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Re: Guile Steel: a proposal for a systems lisp

From: Tim Van den Langenbergh
Subject: Re: Guile Steel: a proposal for a systems lisp
Date: Mon, 11 Jul 2022 13:13:29 +0200
User-agent: mu4e 1.8.5; emacs 28.1

Christine Lemmer-Webber <> writes:

> A little blogpost this morning, not actual software, but software
> desiderata:
> I'd love to see something like the above happen.  I'd love to help make
> it happen.  So this is more of a call to arms than anything else.
> Can we have a "systems lisp"?  Can we do better than Rust?  Let's put
> some interesting things on that compiler tower of ours!

Dear Christine,

creating a Lisp-inspired systems programming language is indeed an interesting
idea, I have also been thinking about something similar (though I wasn't
thinking of tying it to Guile in any way).

Your talk about propagators is also quite interesting, it may take me a lot of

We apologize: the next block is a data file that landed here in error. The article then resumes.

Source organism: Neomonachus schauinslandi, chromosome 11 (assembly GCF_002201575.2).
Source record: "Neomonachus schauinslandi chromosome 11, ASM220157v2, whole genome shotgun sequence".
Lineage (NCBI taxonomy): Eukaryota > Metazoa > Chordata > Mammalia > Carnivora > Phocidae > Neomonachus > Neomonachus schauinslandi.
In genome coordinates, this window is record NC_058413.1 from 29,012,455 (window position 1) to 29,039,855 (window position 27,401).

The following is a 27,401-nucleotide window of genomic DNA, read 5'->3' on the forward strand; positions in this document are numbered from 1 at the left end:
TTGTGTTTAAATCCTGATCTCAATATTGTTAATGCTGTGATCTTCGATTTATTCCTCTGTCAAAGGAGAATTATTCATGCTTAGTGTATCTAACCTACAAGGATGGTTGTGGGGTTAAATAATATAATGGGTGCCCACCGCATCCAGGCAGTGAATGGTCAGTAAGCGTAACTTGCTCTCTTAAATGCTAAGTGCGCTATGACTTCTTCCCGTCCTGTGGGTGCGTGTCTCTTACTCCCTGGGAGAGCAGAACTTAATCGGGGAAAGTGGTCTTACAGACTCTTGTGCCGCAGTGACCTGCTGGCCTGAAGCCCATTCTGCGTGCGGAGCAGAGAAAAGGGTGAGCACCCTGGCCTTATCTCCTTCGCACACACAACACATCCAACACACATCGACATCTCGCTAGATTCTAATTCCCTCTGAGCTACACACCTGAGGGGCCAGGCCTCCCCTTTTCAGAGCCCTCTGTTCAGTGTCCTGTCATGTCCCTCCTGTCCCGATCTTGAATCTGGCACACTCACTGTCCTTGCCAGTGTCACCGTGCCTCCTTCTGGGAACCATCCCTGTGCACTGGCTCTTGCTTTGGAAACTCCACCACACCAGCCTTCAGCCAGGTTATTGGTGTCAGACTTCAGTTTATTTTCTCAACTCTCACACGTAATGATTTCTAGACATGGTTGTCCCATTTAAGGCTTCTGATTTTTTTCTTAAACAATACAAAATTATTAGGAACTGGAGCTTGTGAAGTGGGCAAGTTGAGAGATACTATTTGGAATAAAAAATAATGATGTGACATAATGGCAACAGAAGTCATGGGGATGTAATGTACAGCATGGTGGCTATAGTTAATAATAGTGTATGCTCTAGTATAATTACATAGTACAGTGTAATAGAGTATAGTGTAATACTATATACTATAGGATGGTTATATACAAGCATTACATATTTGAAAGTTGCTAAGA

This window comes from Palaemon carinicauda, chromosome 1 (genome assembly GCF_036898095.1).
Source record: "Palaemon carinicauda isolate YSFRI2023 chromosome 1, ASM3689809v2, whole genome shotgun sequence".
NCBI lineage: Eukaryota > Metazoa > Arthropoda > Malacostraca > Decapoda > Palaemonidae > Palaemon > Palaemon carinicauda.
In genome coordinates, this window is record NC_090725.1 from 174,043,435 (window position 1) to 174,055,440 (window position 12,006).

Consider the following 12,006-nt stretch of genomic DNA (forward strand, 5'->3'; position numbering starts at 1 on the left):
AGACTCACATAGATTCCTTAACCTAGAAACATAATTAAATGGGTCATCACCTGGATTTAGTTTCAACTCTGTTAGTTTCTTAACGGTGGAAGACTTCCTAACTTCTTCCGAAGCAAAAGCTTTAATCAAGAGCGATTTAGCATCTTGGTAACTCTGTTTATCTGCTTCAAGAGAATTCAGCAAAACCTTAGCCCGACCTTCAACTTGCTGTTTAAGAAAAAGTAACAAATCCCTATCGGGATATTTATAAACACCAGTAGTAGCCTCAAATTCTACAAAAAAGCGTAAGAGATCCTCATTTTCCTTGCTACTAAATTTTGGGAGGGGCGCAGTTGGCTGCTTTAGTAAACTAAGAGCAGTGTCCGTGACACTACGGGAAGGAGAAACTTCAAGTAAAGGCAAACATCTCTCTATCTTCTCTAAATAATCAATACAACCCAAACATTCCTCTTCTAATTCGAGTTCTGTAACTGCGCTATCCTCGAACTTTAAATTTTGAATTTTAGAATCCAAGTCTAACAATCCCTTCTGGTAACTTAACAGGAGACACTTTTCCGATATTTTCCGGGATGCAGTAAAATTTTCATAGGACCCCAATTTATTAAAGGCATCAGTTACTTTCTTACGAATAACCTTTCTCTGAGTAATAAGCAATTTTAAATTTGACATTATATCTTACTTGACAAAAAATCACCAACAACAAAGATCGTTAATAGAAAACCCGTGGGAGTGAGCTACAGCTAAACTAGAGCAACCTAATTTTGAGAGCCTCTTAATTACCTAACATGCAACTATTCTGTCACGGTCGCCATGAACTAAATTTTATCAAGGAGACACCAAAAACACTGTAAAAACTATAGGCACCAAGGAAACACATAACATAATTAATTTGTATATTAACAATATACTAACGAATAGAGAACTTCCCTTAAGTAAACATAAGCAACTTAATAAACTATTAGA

mental processing power to map them to "hey hardware, give me this many bytes
on the stack"-style output, I ought to play around with them over the weekend.

My own thoughts on a systems programming language primarily revolve around
stealing interesting ideas from other projects: taking some notation from
Cakelisp and Coalton, parts of the type system from Coalton and Rust, the
memory management from Rust,...

As I am a big fan of the GNU project I was thinking of targetting GCC's GENERIC
as an initial compilation target, though I am aware that a lot of projects seem
to prefer LLVM instead.  Unfortunately it seems like GCC's documentation
doesn't match up well against that of LLVM, so adding some advanced
functionality may take some code reading (or putting GCC through GDB, that
could be fun).

The part of designing a language for systems programming I dread most is
getting the predictability right.  Being able to tell in advance what gets
allocated on the stack, what on the heap, what gets freed when is very
important.  Of course manual memory management has been a major cause of bugs,
so having the language manage it properly is of prime importance, which makes
it hard to get the predictability right without hampering the ergonomics of the

I am looking forward to reading your further thoughts as you start tinkering
around with the idea.  The Lisp revolution could use another stride forwards.


- Tim

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